If you think Americans are angry, come to Greece

ATHENS – Greek yogurt may be a fresh and flourishing fad in the United States, but in its birthplace, the drippy dairy dish offers more than
An anchorman at a regional television channel in Greece was interrupted on-air by protesters throwing eggs and yogurt during an interview with a politician. The protesters yelled “You brought a fascist on the program” and chanted “Cops, TV, neo-nazis, all the scoundrels are working together.”just a soothing digestive: It is a weapon of protest.

From politicians to police and pop idols, legions of Greeks have long fallen prey to the yogurt throwing tradition. And while the trend fizzled decades after it first emerged in the 1950s – offenders were arrested; their heads were shaved and they were before paraded in public – the popular prank is now gaining new appeal and growing momentum as the country grips with protests in the wake of unrelenting austerity.

Cash-strapped Greece has relied heavily on international bailouts since May 2010. In exchange it has implemented brutal budget cuts, slashing pensions and salaries while repeatedly hiking taxes – all moves that have deepened an acute recession, leaving one in five Greeks jobless and a nation reeling, unable to handle its despair.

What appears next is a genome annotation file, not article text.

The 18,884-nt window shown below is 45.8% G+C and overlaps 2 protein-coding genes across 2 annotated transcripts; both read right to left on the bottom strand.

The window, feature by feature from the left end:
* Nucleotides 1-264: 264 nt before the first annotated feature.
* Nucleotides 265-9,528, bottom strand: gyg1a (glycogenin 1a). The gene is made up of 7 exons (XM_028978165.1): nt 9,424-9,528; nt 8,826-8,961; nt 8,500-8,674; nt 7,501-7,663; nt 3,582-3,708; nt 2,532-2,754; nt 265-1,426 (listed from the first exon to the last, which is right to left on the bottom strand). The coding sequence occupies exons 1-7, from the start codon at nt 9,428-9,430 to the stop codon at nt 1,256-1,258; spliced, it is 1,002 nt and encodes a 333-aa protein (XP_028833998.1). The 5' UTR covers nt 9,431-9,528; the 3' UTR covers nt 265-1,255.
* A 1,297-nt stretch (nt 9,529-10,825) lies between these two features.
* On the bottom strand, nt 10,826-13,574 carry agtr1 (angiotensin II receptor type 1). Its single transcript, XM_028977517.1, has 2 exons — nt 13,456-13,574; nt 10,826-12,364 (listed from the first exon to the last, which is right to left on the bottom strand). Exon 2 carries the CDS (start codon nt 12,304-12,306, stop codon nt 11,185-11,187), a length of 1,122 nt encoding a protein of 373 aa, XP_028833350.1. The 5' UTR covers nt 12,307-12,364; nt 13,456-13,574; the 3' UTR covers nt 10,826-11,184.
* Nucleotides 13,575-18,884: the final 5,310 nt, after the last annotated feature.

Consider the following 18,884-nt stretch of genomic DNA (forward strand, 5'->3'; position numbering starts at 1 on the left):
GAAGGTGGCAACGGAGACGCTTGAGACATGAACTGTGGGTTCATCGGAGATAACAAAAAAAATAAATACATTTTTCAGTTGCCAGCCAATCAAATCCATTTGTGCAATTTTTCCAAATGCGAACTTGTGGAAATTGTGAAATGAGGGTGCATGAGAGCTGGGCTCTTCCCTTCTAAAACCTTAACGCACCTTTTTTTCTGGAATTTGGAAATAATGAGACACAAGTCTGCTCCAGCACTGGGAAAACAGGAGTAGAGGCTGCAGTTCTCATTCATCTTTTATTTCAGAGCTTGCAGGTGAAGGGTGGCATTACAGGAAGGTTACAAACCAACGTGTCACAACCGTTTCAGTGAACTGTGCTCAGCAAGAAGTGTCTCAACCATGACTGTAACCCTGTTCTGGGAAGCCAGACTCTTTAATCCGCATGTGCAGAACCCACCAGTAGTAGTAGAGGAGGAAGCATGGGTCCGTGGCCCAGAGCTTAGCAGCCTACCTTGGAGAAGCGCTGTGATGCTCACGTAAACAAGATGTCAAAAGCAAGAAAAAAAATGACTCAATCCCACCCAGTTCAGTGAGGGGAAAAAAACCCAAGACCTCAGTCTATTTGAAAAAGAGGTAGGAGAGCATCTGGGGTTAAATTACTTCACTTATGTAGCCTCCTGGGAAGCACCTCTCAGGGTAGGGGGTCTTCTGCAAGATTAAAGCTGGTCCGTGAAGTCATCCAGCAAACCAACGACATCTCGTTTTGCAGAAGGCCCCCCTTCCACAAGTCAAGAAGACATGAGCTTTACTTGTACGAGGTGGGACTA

Over the weekend, mobs of militant protesters stormed the studio of a tiny television station in northern Greece, pelting the presenter with yogurt and eggs for hosting a far-right politician promoting fascism and neo-Nazism in the country. For several minutes, the perplexed Panagiotis Bourchas kept calm. But then — drenched in yokes and milky whey — he dashed off the set.

Visually arresting, the grainy footage went viral on YouTube, featuring prominently, also, on international newscasts. But in Greece, it was no laughing matter: It marked the latest show of anger seeping out of this crisis-wary country as it heads for elections — the most defining in the state’s contemporary history.

The fear? Two years into a devastating debt crisis that has brought Greeks to their knees, that anger has mutated into more militant forms of protest, reviving extremist attacks on symbols of wealth and the state after a period of relative lull.

For example, hours after the eggs-and-yogurt attack, extremists bombed a government building in central Athens. And just days prior, a 77-year-old pensioner took a shotgun to his head in public suicide against austerity as militants firebombed the office of a Costas Simitis, a former prime minister credited with ushering the country into the single European currency fold in 2001.


Washington Post has the full article

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